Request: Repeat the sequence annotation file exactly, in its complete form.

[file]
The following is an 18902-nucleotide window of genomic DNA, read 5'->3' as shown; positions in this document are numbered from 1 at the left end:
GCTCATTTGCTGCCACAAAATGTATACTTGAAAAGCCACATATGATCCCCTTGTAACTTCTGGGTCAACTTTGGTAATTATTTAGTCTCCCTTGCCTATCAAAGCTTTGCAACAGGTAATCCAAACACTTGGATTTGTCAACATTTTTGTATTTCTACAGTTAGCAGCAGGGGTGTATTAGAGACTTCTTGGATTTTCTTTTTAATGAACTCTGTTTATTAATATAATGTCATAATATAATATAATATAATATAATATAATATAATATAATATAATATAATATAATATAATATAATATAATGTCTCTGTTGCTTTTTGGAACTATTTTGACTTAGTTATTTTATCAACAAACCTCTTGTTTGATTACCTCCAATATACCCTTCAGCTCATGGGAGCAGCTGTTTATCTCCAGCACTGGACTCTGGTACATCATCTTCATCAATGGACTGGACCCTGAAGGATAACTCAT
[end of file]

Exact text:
The following is an 18902-nucleotide window of genomic DNA, read 5'->3' as shown; positions in this document are numbered from 1 at the left end:
GCTCATTTGCTGCCACAAAATGTATACTTGAAAAGCCACATATGATCCCCTTGTAACTTCTGGGTCAACTTTGGTAATTATTTAGTCTCCCTTGCCTATCAAAGCTTTGCAACAGGTAATCCAAACACTTGGATTTGTCAACATTTTTGTATTTCTACAGTTAGCAGCAGGGGTGTATTAGAGACTTCTTGGATTTTCTTTTTAATGAACTCTGTTTATTAATATAATGTCATAATATAATATAATATAATATAATATAATATAATATAATATAATATAATATAATATAATATAATATAATGTCTCTGTTGCTTTTTGGAACTATTTTGACTTAGTTATTTTATCAACAAACCTCTTGTTTGATTACCTCCAATATACCCTTCAGCTCATGGGAGCAGCTGTTTATCTCCAGCACTGGACTCTGGTACATCATCTTCATCAATGGACTGGACCCTGAAGGATAACTCAT